Rohingya refugee crisis: Scorched earth
12:00 AM, September 16, 2017 / LAST MODIFIED: 03:11 AM, September 16, 2017

Scorched earth

Amnesty, HRW show new evidence of 'mass-scale' torching of Rohingya villages by Myanmar troops, shooting of people at random; at least 80 large fires detected in the minority localities

Amnesty International and Human Rights Watch have come up with new evidence pointing that the Myanmar army is deliberately burning Rohingya villages and shooting people, which is nothing but ethnic cleansing.

Amnesty termed it "mass-scale scorched-earth campaign" against the Rohingyas as Myanmar security forces and vigilante mobs are burning down entire Rohingya villages and shooting people at random as they try to flee.

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"It is a targeted campaign to push the Rohingya people out of Myanmar .... Make no mistake: this is ethnic cleansing,” said Tirana Hassan, crisis response director of Amnesty, in a statement yesterday.

The statement came a day after the UN said 4,00,000 Rohingyas crossed into Bangladesh fleeing violence in Myanmar, with 10 to 20 thousands arriving every day, and that the number may rise to a million by the year end if the influx continues.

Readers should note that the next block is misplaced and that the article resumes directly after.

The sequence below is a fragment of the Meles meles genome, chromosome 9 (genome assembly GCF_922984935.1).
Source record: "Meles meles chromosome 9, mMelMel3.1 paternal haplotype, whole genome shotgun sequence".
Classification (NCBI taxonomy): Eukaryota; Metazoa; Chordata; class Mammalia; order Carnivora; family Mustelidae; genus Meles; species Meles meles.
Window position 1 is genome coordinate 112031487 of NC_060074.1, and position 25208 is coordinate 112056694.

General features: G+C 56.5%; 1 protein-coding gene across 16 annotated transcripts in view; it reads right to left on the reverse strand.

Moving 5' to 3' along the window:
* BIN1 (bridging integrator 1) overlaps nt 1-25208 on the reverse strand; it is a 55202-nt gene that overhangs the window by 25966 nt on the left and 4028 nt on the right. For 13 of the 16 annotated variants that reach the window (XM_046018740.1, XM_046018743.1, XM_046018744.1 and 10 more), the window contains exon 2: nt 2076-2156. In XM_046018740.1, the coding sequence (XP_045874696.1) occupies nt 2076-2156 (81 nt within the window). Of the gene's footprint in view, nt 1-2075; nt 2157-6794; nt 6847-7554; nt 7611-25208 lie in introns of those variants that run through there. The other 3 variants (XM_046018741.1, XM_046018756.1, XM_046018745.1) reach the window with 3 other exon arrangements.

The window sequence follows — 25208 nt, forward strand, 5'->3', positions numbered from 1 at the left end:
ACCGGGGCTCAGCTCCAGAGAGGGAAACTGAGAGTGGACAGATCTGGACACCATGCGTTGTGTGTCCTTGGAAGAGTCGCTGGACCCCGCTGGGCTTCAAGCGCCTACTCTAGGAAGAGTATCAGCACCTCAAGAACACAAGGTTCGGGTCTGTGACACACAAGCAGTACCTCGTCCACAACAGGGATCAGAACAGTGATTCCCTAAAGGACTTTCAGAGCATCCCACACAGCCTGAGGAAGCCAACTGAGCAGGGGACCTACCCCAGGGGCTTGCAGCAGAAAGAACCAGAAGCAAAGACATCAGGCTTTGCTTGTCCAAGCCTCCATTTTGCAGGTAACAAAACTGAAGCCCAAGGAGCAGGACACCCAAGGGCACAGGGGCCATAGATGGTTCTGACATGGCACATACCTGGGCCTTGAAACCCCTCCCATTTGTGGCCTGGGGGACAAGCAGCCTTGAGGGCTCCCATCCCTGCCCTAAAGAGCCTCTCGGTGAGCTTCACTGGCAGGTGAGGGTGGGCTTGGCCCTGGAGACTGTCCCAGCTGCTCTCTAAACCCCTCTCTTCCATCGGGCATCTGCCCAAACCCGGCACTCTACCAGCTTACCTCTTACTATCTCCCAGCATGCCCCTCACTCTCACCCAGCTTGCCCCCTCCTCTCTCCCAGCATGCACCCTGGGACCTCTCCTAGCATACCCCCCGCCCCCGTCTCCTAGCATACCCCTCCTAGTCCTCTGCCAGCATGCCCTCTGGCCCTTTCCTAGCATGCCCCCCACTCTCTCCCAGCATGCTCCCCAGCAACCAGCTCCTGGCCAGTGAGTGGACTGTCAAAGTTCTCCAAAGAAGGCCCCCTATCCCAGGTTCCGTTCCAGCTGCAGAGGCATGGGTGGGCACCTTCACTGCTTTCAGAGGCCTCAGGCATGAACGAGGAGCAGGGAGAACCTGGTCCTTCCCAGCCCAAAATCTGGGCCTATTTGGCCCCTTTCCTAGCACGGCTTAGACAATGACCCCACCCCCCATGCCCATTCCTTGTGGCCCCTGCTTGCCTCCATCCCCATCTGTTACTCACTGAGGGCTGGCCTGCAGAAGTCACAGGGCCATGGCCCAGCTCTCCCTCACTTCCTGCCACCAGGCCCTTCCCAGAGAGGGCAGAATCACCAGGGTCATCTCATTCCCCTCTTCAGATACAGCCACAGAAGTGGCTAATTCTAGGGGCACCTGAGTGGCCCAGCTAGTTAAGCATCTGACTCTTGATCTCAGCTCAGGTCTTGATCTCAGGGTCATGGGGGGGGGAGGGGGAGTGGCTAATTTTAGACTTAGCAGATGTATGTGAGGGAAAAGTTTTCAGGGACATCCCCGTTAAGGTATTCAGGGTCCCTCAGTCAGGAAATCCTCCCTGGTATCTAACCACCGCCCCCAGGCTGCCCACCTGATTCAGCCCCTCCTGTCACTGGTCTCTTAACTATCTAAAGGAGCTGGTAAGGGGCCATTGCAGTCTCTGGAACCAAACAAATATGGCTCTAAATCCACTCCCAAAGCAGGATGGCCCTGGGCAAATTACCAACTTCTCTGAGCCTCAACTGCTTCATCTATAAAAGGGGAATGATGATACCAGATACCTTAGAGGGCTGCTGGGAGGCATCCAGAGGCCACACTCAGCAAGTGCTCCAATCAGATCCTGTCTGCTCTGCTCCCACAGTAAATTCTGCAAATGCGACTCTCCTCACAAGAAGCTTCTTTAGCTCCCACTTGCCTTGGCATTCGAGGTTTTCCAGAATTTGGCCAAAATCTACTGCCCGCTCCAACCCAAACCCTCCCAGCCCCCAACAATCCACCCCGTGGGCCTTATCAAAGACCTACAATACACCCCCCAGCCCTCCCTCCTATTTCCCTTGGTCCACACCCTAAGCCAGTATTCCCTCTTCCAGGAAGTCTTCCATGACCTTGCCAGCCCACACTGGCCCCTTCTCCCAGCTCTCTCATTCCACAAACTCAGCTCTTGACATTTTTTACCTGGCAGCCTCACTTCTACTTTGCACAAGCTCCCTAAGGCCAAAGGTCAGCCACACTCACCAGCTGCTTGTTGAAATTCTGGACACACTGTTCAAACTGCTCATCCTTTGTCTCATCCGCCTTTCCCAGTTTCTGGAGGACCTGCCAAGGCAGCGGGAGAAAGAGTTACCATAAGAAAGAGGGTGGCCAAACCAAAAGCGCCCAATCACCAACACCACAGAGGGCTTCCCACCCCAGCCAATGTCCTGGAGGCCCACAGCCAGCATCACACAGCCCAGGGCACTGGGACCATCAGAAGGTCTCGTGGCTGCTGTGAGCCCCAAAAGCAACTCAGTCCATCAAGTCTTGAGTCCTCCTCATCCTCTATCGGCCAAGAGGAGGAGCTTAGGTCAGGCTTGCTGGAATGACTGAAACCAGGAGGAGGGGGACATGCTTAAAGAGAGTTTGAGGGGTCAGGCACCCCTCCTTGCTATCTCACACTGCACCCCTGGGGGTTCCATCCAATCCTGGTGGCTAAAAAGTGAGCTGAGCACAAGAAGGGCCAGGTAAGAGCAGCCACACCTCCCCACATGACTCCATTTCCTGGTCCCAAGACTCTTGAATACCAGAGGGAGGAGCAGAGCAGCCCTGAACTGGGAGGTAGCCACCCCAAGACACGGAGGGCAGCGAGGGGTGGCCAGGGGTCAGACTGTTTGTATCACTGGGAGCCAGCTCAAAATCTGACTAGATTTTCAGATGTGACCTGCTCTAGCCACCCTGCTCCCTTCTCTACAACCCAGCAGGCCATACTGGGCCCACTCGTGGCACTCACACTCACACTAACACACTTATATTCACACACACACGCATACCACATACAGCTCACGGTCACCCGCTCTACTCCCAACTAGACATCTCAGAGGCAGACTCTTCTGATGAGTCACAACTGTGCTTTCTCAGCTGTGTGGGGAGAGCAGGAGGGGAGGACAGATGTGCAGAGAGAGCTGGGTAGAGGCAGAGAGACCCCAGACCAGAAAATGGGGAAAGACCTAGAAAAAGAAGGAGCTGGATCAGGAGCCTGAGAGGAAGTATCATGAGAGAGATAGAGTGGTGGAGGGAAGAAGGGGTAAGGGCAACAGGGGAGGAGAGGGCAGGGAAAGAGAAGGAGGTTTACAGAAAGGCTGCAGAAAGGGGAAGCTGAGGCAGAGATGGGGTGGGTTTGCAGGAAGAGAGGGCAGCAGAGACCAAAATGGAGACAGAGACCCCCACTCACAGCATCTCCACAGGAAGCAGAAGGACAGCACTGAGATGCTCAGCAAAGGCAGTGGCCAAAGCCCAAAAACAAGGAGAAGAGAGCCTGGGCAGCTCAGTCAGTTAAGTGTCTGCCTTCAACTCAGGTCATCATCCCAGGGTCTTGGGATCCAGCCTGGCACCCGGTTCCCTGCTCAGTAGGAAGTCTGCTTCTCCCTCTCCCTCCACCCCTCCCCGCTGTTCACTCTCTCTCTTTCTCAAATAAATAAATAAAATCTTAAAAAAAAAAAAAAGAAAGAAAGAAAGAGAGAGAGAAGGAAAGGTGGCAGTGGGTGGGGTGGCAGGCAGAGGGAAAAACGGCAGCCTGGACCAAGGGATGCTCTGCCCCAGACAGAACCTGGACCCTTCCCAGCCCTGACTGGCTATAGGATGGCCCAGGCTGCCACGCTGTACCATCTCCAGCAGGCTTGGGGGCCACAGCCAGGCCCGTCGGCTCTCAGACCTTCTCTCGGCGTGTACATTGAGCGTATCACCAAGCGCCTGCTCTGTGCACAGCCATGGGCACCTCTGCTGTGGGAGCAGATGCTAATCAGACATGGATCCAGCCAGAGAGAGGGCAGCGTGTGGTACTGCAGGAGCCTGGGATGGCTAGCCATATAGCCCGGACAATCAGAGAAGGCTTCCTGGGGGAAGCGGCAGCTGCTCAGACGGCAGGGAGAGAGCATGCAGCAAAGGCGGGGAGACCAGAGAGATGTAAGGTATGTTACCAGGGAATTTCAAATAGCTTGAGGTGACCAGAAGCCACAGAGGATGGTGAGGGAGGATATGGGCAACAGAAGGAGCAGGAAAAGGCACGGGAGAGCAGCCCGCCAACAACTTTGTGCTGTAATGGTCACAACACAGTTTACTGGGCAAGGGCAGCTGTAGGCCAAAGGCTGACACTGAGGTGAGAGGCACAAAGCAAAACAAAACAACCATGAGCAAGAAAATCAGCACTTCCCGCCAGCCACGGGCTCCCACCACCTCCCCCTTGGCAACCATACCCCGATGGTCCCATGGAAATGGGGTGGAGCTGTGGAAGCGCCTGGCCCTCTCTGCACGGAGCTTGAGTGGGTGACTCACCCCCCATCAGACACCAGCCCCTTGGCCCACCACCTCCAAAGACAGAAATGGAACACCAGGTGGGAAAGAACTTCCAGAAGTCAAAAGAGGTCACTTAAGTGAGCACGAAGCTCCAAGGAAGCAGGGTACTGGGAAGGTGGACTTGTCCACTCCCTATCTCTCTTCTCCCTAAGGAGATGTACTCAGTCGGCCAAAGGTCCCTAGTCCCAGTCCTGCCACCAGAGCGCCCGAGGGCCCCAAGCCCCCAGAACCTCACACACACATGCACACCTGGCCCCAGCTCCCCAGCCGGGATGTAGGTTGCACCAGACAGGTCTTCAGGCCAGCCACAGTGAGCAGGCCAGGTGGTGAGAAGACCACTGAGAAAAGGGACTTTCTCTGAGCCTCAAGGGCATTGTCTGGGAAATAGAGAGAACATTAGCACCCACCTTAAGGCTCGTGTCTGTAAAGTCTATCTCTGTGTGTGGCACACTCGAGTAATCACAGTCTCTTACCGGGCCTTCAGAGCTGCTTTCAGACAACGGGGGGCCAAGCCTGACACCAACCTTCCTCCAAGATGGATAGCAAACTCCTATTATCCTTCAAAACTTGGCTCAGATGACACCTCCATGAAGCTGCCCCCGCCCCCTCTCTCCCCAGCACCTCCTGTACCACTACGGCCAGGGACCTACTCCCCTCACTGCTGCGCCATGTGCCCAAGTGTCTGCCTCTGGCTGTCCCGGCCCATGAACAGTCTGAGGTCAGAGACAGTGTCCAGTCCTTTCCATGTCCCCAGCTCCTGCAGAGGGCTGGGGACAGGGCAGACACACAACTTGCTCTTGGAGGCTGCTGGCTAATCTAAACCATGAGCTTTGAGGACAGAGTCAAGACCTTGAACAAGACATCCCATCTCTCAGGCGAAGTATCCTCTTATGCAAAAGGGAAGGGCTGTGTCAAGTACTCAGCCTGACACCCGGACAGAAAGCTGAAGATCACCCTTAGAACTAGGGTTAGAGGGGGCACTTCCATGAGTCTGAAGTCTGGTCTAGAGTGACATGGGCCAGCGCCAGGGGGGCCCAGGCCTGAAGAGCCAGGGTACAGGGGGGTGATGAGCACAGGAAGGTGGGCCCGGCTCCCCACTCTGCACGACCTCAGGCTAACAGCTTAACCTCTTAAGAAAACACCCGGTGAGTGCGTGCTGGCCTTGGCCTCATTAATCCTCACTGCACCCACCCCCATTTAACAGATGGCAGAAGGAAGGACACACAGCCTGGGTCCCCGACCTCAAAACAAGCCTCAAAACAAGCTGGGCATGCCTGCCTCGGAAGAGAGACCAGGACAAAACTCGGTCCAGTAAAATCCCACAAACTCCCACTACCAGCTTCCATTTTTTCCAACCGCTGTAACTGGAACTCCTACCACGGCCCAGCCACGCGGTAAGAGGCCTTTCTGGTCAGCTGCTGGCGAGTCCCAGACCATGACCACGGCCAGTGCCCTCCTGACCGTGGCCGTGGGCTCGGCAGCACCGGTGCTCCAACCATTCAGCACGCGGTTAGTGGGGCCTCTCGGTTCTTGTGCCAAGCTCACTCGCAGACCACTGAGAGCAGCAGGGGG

The crackdown against the Rohingyas, who are denied citizenship despite living in Myanmar for generations, began in response to insurgent attacks on police posts and an army base on August 25.

The Amnesty's analysis of active fire-detection data, satellite imagery, photographs, videos and interviews with eyewitnesses finds a clear and systematic pattern of abuse. Security forces surround a village, shoot people fleeing in panic and then torch houses to the ground.

"In legal terms, these are crimes against humanity,” Tirana Hassan said, calling for the international community to wake up to the nightmares the Rohingya are living through.

"There must be much more pressure on Aung San Suu Kyi and Myanmar's military leadership who are still carrying out abuses to end this carnage," she said.

As Myanmar will be discussed at the UN Human Rights Council in a few days, this is an opportunity for the world to show that it has grasped the scope of the ongoing crisis and adopt a strong resolution to reflect this, added the rights body.

Phil Robertson, deputy Asia director of Human Rights Watch (HRW), said, “The United Nations and member countries should urgently impose measures on the Burmese government to stop these atrocities and end the forced flight of Rohingya from Burma [ Myanmar].”

Myanmar denies its security forces are responsible for the burnings and claims Rohingya have been setting fire to their own homes, but Tirana Hassan said Myanmar's attempts to shift the blame to the Rohingya population are blatant lies.

Amnesty has also received credible reports of Rohingya militants burning the homes of ethnic Rakhine and other minorities, but has so far been unable to verify or corroborate these.


Since August 25, Amnesty has detected at least 80 large-scale fires in inhabited areas across predominantly Rohingya areas of northern Rakhine.

While the extent of the damage cannot be independently verified on the ground, due to access restrictions by the Myanmar government, true number of fires and extent of property destruction is likely to be much higher. Cloud cover during the monsoon season has made it difficult for satellites to pick up all burnings.